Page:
Drays Bay would like you to think that championships mean nothing.
Apparently, some people are saying this season possesses no positive aspect due to the World Series results. This is irrational and frankly embarrassing to the fan base. Few teams improve by 31 games and even fewer teams do it with the second lowest payroll in the league.
Being outstanding for 162 games is a far greater challenge than being outstanding for three five-to-seven game series. In any given set of ~20 games you’re going to have random variance play a huge role in the outcomes, much larger than during the regular season because usually random variance doesn’t even out in the post-season. Throw in awful umpiring; a typhoon, and a two-day half-inning and you have three variables that the Rays had zero control over.
The Phillies were better for five games than the Rays were, the Rays were better than most of the league for 162 games. Tell me the former eclipses the latter and I’m going to have to question your thinking. I’m going to write this up to some people trying to be radicals, but ending up as perfect squares.
We have yet to read a single item that says the Rays’ season has “no positive aspect”. Since Drays Bay failed to list any sources or tell us exactly who “some people” are, we can only assume they are referring to sentiments like our “Hangover” post from last night, in which we stated the following:
We don’t want to hear about what a great season it was. We don’t want to hear about how the Rays exceeded all expectations. None of that matters today. There are no excuses. There are no silver linings. Maybe in a couple of days we will be able to reflect on what happened in 2008, but not today.
Apparently we have to explain what “today” means. For the slower people, that means the day between yesterday and tomorrow. We never said that the regular season accomplishments were meaningless. Quite the opposite. But when the Rays are in the World Series, they mean squat.
We are well-aware that chance plays a role in small sample sizes. We have written papers on the subject. But if the Red Sox played the Nationals in a best-of-seven under the same conditions as the Phillies and Rays, the Red Sox would win that series 9 out of every 10 times. Why? Because they are a better team, weather be damned. However, if the gap between two teams is small, the significance of chance increases.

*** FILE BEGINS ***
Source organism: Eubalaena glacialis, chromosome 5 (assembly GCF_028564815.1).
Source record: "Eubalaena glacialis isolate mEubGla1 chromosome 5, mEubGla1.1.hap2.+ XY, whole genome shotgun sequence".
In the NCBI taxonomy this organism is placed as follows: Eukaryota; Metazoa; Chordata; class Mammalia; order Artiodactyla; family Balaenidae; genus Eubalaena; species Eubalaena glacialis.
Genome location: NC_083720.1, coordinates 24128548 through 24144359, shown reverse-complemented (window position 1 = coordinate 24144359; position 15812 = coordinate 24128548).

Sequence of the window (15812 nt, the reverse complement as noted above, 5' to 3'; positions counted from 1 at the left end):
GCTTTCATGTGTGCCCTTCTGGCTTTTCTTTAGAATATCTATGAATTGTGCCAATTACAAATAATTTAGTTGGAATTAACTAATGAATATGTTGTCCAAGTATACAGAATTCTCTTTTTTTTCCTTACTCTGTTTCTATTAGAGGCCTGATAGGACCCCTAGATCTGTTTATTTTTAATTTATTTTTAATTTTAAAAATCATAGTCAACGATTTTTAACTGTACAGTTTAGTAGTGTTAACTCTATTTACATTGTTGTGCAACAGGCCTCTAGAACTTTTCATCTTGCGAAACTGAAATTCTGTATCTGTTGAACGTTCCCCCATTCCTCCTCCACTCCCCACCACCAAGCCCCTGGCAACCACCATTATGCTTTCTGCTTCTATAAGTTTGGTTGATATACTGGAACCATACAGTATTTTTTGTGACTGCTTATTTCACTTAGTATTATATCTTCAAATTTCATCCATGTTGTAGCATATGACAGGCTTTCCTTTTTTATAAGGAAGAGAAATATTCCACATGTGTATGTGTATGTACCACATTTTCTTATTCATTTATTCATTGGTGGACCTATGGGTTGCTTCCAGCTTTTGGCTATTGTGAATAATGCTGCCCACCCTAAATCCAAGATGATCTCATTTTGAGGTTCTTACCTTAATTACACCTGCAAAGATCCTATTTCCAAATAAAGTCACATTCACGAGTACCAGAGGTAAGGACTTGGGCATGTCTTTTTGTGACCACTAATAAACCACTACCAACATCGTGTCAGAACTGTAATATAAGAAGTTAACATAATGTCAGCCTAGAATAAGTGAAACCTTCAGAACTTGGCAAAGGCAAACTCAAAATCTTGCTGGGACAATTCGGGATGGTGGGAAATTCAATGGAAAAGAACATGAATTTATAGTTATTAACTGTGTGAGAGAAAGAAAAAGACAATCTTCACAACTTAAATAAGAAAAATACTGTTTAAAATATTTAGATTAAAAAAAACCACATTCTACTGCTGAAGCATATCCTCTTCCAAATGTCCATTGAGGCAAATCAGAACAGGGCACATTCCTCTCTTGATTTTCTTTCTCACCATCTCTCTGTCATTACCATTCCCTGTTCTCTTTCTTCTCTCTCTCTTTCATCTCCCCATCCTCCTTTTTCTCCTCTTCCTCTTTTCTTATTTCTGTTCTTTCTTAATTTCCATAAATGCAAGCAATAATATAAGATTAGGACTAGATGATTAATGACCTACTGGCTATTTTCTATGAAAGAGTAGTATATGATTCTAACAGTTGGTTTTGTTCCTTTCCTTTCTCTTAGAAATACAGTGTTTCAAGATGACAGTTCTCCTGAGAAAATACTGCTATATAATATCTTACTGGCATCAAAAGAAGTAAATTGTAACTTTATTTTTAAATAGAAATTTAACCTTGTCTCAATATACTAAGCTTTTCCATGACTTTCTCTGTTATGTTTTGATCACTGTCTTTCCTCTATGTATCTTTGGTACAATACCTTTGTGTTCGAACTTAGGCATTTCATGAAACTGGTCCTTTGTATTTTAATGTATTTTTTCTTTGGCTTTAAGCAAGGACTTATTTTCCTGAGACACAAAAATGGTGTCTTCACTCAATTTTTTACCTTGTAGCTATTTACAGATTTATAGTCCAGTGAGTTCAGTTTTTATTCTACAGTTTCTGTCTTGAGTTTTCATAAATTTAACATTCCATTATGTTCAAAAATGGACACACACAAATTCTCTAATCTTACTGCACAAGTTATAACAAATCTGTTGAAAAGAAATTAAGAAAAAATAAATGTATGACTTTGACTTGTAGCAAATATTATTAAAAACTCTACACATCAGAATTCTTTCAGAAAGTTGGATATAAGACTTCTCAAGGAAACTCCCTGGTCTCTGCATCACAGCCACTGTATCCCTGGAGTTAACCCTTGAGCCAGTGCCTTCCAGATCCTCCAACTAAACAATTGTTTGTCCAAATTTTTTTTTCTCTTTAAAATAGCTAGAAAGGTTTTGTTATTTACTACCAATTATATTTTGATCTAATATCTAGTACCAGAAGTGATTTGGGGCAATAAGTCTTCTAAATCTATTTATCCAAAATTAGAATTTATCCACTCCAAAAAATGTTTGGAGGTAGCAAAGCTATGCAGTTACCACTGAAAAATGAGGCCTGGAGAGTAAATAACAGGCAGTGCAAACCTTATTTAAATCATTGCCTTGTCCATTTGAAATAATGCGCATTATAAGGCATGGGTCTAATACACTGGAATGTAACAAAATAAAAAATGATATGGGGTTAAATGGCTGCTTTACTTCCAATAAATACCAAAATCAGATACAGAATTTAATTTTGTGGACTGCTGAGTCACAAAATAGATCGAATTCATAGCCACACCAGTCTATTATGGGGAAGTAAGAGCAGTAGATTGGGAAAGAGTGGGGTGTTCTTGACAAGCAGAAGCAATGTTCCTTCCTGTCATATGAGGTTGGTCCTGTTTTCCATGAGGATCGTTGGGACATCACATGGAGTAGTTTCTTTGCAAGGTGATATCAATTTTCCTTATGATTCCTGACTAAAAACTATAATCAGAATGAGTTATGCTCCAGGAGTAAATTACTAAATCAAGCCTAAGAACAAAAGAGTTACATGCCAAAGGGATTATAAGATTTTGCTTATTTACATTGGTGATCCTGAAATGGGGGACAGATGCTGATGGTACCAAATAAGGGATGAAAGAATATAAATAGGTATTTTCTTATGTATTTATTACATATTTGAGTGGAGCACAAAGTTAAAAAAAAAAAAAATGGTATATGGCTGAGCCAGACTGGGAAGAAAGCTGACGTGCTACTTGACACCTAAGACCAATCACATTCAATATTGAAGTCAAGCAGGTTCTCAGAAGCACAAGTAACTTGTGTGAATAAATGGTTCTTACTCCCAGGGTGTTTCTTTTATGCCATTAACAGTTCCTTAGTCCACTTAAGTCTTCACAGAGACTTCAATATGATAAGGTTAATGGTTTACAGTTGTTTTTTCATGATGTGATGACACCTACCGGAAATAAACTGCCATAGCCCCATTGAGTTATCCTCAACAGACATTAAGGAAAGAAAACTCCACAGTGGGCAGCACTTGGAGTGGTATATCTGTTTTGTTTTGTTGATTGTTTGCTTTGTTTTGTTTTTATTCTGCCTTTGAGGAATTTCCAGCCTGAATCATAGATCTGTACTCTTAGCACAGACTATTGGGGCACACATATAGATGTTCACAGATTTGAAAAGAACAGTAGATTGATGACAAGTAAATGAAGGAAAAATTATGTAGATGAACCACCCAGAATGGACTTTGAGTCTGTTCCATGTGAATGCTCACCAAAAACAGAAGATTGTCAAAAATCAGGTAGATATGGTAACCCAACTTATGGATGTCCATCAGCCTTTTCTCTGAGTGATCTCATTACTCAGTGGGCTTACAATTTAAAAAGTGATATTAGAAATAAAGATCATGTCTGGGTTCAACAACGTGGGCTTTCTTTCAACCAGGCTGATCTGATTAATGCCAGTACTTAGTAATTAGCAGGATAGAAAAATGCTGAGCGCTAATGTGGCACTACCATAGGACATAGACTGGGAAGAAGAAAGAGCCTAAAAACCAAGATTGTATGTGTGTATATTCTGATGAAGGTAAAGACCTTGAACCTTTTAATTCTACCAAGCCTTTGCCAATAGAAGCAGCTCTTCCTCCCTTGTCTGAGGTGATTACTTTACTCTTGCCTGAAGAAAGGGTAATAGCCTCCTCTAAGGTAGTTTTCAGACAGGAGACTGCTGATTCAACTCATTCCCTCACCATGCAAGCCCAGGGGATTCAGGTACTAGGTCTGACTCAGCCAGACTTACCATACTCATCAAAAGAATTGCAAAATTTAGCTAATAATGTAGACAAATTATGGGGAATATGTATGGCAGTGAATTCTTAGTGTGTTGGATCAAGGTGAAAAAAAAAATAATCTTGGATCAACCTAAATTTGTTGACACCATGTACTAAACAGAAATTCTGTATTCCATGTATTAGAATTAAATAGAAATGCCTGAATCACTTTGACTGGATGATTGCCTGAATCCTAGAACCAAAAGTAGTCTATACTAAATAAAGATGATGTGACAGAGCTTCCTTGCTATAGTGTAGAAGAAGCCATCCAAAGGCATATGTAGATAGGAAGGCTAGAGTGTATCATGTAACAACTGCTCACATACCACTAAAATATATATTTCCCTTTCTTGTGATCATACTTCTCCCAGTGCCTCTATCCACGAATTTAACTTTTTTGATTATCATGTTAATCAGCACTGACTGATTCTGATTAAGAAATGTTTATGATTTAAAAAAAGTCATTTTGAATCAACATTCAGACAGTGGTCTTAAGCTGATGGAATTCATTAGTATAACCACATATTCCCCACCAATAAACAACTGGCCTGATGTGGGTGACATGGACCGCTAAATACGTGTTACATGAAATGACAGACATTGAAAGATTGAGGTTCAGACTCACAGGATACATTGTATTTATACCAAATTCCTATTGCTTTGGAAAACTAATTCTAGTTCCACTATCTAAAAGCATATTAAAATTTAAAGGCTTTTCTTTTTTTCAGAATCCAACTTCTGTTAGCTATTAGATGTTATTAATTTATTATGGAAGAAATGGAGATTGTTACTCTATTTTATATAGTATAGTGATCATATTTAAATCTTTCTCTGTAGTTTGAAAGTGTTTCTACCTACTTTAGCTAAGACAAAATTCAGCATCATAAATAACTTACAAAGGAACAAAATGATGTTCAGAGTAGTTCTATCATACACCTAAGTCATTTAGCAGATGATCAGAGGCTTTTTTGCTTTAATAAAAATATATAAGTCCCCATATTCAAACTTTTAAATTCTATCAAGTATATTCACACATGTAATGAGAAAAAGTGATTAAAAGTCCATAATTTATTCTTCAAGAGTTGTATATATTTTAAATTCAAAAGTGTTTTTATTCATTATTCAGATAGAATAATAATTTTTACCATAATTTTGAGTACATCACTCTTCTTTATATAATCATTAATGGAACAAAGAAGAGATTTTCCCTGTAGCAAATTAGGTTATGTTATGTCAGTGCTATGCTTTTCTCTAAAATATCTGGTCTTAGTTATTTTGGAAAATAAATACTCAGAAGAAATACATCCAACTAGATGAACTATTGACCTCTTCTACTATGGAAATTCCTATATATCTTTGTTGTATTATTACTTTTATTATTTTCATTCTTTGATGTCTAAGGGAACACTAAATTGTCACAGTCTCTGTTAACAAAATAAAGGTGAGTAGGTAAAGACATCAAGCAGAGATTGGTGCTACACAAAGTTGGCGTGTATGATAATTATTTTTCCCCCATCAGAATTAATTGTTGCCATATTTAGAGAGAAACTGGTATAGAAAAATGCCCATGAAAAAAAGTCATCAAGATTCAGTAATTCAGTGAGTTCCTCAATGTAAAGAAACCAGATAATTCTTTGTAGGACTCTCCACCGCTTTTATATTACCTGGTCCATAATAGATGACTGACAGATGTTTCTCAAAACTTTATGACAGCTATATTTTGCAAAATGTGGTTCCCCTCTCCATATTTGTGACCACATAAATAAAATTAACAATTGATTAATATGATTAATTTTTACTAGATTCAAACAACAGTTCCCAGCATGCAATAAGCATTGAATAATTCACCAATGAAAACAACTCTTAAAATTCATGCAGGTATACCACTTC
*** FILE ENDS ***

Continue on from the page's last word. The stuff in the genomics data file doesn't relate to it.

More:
Either way, you can’t all of the sudden say winning the World Series means less than the regular season. Otherwise you are going to be “questioning the thinking” of a lot of people.
We beg Drays Bay to find a single Phillies fan that thinks the World Series title means less than being “better than most of the league for 162 games.”
We beg Drays Bay to find a single Red Sox fan that cares more about how many seasons the Red Sox were “better than most of the league for 162 games,” than the two World Championships they won in recent years.
A Yankees fan can tell you that the Bombers have won 26 world titles. Do you think they give a hoot how many times the Yankees were “better than most of the league for 162 games?”
Do you think the Mariners and their fans would trade some of the 116 regular season wins in 2001 for 7 more wins in the postseason?
To think the regular season somehow means more than the World Series is pure idiocy.
We appreciate what the Rays did the season. Nothing will ever take away what they accomplished. But that is little consolation the day after losing the World Series. Tomorrow? Now that is a different story. And if that makes somebody a “square”, then we guess the Phillies will be the biggest squares of them all next year when they raise the pennant and receive their rings.
Professing My Love of Probability [Drays Bay]